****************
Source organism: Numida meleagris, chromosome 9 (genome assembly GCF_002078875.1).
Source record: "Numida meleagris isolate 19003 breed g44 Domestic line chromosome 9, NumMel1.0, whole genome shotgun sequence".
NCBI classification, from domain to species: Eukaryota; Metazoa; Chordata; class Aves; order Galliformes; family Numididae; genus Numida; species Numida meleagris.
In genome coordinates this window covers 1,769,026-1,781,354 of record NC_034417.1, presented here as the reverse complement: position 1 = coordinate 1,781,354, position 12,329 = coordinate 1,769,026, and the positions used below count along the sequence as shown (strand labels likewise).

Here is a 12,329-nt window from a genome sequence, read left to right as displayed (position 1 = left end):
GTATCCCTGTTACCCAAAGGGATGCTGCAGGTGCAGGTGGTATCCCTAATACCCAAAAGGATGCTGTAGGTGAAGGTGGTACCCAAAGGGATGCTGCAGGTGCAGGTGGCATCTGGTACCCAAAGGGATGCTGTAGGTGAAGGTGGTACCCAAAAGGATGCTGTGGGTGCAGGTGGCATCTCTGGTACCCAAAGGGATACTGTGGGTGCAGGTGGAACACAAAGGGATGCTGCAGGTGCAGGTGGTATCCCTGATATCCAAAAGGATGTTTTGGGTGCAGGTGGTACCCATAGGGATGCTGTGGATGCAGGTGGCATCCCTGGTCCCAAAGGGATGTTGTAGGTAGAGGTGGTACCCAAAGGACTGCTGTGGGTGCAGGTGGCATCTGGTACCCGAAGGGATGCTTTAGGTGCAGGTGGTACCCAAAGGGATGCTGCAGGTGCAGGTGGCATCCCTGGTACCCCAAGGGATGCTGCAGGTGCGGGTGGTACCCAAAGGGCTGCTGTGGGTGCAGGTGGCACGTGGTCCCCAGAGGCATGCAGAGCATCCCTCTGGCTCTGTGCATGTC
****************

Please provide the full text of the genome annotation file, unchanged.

Source organism: Numida meleagris, chromosome 9 (genome assembly GCF_002078875.1).
Source record: "Numida meleagris isolate 19003 breed g44 Domestic line chromosome 9, NumMel1.0, whole genome shotgun sequence".
NCBI classification, from domain to species: Eukaryota; Metazoa; Chordata; class Aves; order Galliformes; family Numididae; genus Numida; species Numida meleagris.
In genome coordinates this window covers 1,769,026-1,781,354 of record NC_034417.1, presented here as the reverse complement: position 1 = coordinate 1,781,354, position 12,329 = coordinate 1,769,026, and the positions used below count along the sequence as shown (strand labels likewise).

Here is a 12,329-nt window from a genome sequence, read left to right as displayed (position 1 = left end):
GTATCCCTGTTACCCAAAGGGATGCTGCAGGTGCAGGTGGTATCCCTAATACCCAAAAGGATGCTGTAGGTGAAGGTGGTACCCAAAGGGATGCTGCAGGTGCAGGTGGCATCTGGTACCCAAAGGGATGCTGTAGGTGAAGGTGGTACCCAAAAGGATGCTGTGGGTGCAGGTGGCATCTCTGGTACCCAAAGGGATACTGTGGGTGCAGGTGGAACACAAAGGGATGCTGCAGGTGCAGGTGGTATCCCTGATATCCAAAAGGATGTTTTGGGTGCAGGTGGTACCCATAGGGATGCTGTGGATGCAGGTGGCATCCCTGGTCCCAAAGGGATGTTGTAGGTAGAGGTGGTACCCAAAGGACTGCTGTGGGTGCAGGTGGCATCTGGTACCCGAAGGGATGCTTTAGGTGCAGGTGGTACCCAAAGGGATGCTGCAGGTGCAGGTGGCATCCCTGGTACCCCAAGGGATGCTGCAGGTGCGGGTGGTACCCAAAGGGCTGCTGTGGGTGCAGGTGGCACGTGGTCCCCAGAGGCATGCAGAGCATCCCTCTGGCTCTGTGCATGTC